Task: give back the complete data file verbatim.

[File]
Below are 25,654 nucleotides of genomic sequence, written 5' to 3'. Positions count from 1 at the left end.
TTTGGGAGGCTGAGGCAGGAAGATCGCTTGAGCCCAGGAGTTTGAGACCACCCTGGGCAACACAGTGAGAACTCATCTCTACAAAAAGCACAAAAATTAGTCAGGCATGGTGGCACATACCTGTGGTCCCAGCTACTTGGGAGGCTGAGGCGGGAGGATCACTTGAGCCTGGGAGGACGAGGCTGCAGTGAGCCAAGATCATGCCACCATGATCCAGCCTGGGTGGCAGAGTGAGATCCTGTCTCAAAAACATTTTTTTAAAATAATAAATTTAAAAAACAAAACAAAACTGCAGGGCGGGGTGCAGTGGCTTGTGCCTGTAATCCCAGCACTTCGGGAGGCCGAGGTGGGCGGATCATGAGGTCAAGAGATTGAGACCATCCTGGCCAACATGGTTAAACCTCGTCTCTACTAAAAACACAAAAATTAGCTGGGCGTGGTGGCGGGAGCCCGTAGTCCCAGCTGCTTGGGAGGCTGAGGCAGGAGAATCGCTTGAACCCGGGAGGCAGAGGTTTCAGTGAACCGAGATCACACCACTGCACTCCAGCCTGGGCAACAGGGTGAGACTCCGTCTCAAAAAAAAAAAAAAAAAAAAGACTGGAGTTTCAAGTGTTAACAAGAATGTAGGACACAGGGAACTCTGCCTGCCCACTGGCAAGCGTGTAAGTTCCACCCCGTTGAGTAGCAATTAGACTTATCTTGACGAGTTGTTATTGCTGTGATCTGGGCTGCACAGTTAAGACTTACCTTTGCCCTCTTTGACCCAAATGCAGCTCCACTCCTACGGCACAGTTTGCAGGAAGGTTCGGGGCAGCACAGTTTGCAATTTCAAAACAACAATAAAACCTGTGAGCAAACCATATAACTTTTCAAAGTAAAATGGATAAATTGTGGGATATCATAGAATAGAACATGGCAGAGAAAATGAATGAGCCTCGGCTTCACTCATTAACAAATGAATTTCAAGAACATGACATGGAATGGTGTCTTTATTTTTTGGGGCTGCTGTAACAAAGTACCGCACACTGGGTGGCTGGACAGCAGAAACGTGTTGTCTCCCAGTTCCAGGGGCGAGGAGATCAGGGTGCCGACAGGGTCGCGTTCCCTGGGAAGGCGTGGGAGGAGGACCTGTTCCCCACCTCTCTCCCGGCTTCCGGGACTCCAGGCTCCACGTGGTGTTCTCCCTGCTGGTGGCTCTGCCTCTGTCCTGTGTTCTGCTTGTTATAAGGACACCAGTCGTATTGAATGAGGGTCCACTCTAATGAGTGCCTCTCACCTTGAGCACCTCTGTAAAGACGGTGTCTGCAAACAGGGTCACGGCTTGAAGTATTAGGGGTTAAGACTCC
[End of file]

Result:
Below are 25,654 nucleotides of genomic sequence, written 5' to 3'. Positions count from 1 at the left end.
TTTGGGAGGCTGAGGCAGGAAGATCGCTTGAGCCCAGGAGTTTGAGACCACCCTGGGCAACACAGTGAGAACTCATCTCTACAAAAAGCACAAAAATTAGTCAGGCATGGTGGCACATACCTGTGGTCCCAGCTACTTGGGAGGCTGAGGCGGGAGGATCACTTGAGCCTGGGAGGACGAGGCTGCAGTGAGCCAAGATCATGCCACCATGATCCAGCCTGGGTGGCAGAGTGAGATCCTGTCTCAAAAACATTTTTTTAAAATAATAAATTTAAAAAACAAAACAAAACTGCAGGGCGGGGTGCAGTGGCTTGTGCCTGTAATCCCAGCACTTCGGGAGGCCGAGGTGGGCGGATCATGAGGTCAAGAGATTGAGACCATCCTGGCCAACATGGTTAAACCTCGTCTCTACTAAAAACACAAAAATTAGCTGGGCGTGGTGGCGGGAGCCCGTAGTCCCAGCTGCTTGGGAGGCTGAGGCAGGAGAATCGCTTGAACCCGGGAGGCAGAGGTTTCAGTGAACCGAGATCACACCACTGCACTCCAGCCTGGGCAACAGGGTGAGACTCCGTCTCAAAAAAAAAAAAAAAAAAAAGACTGGAGTTTCAAGTGTTAACAAGAATGTAGGACACAGGGAACTCTGCCTGCCCACTGGCAAGCGTGTAAGTTCCACCCCGTTGAGTAGCAATTAGACTTATCTTGACGAGTTGTTATTGCTGTGATCTGGGCTGCACAGTTAAGACTTACCTTTGCCCTCTTTGACCCAAATGCAGCTCCACTCCTACGGCACAGTTTGCAGGAAGGTTCGGGGCAGCACAGTTTGCAATTTCAAAACAACAATAAAACCTGTGAGCAAACCATATAACTTTTCAAAGTAAAATGGATAAATTGTGGGATATCATAGAATAGAACATGGCAGAGAAAATGAATGAGCCTCGGCTTCACTCATTAACAAATGAATTTCAAGAACATGACATGGAATGGTGTCTTTATTTTTTGGGGCTGCTGTAACAAAGTACCGCACACTGGGTGGCTGGACAGCAGAAACGTGTTGTCTCCCAGTTCCAGGGGCGAGGAGATCAGGGTGCCGACAGGGTCGCGTTCCCTGGGAAGGCGTGGGAGGAGGACCTGTTCCCCACCTCTCTCCCGGCTTCCGGGACTCCAGGCTCCACGTGGTGTTCTCCCTGCTGGTGGCTCTGCCTCTGTCCTGTGTTCTGCTTGTTATAAGGACACCAGTCGTATTGAATGAGGGTCCACTCTAATGAGTGCCTCTCACCTTGAGCACCTCTGTAAAGACGGTGTCTGCAAACAGGGTCACGGCTTGAAGTATTAGGGGTTAAGACTCC